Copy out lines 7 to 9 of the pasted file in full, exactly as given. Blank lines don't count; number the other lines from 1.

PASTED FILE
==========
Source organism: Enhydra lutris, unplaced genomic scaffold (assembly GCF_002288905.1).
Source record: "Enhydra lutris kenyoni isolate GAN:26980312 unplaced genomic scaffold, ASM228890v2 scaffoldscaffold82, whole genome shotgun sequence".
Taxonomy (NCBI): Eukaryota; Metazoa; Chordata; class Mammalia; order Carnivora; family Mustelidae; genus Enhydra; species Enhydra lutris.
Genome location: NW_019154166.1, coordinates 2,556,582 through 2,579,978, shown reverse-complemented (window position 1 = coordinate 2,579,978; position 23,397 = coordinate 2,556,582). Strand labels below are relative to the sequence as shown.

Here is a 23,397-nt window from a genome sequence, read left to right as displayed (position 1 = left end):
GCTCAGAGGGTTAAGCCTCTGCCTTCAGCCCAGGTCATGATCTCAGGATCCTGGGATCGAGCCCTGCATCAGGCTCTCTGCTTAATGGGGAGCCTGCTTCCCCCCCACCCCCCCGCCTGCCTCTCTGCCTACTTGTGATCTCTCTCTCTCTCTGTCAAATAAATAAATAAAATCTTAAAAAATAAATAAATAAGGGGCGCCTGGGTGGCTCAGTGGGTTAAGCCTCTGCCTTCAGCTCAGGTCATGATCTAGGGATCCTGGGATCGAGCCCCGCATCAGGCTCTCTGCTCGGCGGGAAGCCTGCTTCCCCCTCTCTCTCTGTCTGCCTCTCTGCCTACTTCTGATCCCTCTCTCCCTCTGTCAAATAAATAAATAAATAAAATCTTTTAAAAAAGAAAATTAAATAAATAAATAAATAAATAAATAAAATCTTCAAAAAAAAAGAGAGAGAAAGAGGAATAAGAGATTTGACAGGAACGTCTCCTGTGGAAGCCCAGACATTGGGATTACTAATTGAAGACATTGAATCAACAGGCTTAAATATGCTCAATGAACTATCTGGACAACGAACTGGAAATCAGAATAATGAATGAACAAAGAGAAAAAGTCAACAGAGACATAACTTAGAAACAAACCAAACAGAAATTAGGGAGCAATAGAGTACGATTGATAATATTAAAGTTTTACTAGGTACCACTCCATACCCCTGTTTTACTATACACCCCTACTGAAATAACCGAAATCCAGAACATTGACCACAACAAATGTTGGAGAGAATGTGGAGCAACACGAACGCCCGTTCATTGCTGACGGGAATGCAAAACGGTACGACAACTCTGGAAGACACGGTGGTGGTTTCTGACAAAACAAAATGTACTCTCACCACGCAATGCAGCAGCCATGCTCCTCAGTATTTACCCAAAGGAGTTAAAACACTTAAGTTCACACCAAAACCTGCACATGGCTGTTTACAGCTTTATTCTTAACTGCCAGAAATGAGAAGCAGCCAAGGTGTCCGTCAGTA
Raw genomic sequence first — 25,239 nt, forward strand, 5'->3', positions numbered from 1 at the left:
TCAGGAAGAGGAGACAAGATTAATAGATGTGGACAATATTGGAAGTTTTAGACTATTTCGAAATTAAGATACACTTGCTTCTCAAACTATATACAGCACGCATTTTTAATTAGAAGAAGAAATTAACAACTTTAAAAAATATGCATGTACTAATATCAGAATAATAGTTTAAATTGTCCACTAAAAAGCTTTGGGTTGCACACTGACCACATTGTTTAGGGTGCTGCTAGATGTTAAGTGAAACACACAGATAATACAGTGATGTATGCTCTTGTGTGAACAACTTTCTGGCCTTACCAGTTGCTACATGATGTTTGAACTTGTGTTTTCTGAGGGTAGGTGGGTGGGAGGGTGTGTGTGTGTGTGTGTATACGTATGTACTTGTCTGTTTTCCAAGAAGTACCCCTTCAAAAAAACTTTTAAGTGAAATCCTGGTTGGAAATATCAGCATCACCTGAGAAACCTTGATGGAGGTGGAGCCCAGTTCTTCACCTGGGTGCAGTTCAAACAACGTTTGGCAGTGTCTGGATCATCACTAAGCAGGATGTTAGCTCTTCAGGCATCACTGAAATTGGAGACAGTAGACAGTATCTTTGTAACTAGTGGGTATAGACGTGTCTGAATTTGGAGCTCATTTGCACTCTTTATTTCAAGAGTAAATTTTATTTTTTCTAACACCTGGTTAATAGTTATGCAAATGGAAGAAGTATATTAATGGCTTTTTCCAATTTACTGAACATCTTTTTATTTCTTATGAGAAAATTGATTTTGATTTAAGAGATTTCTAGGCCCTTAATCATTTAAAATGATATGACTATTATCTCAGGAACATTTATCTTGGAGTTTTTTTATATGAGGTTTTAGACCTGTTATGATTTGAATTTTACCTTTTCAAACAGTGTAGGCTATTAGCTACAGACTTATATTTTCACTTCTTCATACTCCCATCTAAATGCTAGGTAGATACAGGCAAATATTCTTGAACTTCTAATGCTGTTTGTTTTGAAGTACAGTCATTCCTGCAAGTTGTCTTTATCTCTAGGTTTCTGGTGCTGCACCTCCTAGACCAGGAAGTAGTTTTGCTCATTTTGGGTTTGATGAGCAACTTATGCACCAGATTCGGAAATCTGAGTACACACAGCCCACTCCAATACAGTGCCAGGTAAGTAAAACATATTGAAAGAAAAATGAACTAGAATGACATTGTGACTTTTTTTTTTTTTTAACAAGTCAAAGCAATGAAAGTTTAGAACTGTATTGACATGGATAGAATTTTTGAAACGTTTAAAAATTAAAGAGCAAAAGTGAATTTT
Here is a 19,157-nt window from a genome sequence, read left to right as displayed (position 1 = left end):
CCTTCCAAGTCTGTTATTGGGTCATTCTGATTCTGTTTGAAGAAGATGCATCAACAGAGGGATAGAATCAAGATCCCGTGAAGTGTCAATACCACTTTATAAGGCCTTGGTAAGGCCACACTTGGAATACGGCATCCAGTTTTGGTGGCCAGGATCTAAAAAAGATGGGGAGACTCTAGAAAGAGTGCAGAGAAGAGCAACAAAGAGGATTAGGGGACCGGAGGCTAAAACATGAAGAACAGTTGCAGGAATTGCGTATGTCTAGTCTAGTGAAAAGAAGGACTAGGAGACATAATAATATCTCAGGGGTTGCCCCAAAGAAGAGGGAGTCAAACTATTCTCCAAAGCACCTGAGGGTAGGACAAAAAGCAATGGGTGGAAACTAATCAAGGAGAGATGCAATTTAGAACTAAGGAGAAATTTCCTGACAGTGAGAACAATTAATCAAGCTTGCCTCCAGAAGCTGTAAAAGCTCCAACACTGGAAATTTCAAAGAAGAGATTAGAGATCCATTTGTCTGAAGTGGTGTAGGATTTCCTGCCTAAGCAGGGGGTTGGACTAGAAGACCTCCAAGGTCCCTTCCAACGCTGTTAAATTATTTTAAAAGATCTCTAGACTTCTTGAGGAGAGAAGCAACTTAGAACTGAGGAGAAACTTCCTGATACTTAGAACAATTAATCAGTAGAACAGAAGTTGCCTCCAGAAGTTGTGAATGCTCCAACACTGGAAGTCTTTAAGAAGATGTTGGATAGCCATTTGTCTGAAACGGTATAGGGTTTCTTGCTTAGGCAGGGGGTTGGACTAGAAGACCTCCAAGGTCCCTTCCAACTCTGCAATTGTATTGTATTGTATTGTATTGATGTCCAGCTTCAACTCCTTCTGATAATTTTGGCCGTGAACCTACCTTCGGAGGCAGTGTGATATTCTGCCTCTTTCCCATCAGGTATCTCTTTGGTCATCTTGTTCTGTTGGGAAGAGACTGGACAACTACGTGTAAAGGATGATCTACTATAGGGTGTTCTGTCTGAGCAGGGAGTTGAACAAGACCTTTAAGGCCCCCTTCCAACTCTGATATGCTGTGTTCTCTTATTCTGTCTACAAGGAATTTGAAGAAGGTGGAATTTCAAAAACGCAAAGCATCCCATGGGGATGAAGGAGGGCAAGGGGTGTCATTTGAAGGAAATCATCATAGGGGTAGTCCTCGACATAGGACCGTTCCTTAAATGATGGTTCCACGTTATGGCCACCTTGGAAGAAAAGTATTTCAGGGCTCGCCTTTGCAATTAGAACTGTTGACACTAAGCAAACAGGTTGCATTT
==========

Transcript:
Raw genomic sequence first — 25,239 nt, forward strand, 5'->3', positions numbered from 1 at the left:
TCAGGAAGAGGAGACAAGATTAATAGATGTGGACAATATTGGAAGTTTTAGACTATTTCGAAATTAAGATACACTTGCTTCTCAAACTATATACAGCACGCATTTTTAATTAGAAGAAGAAATTAACAACTTTAAAAAATATGCATGTACTAATATCAGAATAATAGTTTAAATTGTCCACTAAAAAGCTTTGGGTTGCACACTGACCACATTGTTTAGGGTGCTGCTAGATGTTAAGTGAAACACACAGATAATACAGTGATGTATGCTCTTGTGTGAACAACTTTCTGGCCTTACCAGTTGCTACATGATGTTTGAACTTGTGTTTTCTGAGGGTAGGTGGGTGGGAGGGTGTGTGTGTGTGTGTGTATACGTATGTACTTGTCTGTTTTCCAAGAAGTACCCCTTCAAAAAAACTTTTAAGTGAAATCCTGGTTGGAAATATCAGCATCACCTGAGAAACCTTGATGGAGGTGGAGCCCAGTTCTTCACCTGGGTGCAGTTCAAACAACGTTTGGCAGTGTCTGGATCATCACTAAGCAGGATGTTAGCTCTTCAGGCATCACTGAAATTGGAGACAGTAGACAGTATCTTTGTAACTAGTGGGTATAGACGTGTCTGAATTTGGAGCTCATTTGCACTCTTTATTTCAAGAGTAAATTTTATTTTTTCTAACACCTGGTTAATAGTTATGCAAATGGAAGAAGTATATTAATGGCTTTTTCCAATTTACTGAACATCTTTTTATTTCTTATGAGAAAATTGATTTTGATTTAAGAGATTTCTAGGCCCTTAATCATTTAAAATGATATGACTATTATCTCAGGAACATTTATCTTGGAGTTTTTTTATATGAGGTTTTAGACCTGTTATGATTTGAATTTTACCTTTTCAAACAGTGTAGGCTATTAGCTACAGACTTATATTTTCACTTCTTCATACTCCCATCTAAATGCTAGGTAGATACAGGCAAATATTCTTGAACTTCTAATGCTGTTTGTTTTGAAGTACAGTCATTCCTGCAAGTTGTCTTTATCTCTAGGTTTCTGGTGCTGCACCTCCTAGACCAGGAAGTAGTTTTGCTCATTTTGGGTTTGATGAGCAACTTATGCACCAGATTCGGAAATCTGAGTACACACAGCCCACTCCAATACAGTGCCAGGTAAGTAAAACATATTGAAAGAAAAATGAACTAGAATGACATTGTGACTTTTTTTTTTTTTTAACAAGTCAAAGCAATGAAAGTTTAGAACTGTATTGACATGGATAGAATTTTTGAAACGTTTAAAAATTAAAGAGCAAAAGTGAATTTT
Here is a 19,157-nt window from a genome sequence, read left to right as displayed (position 1 = left end):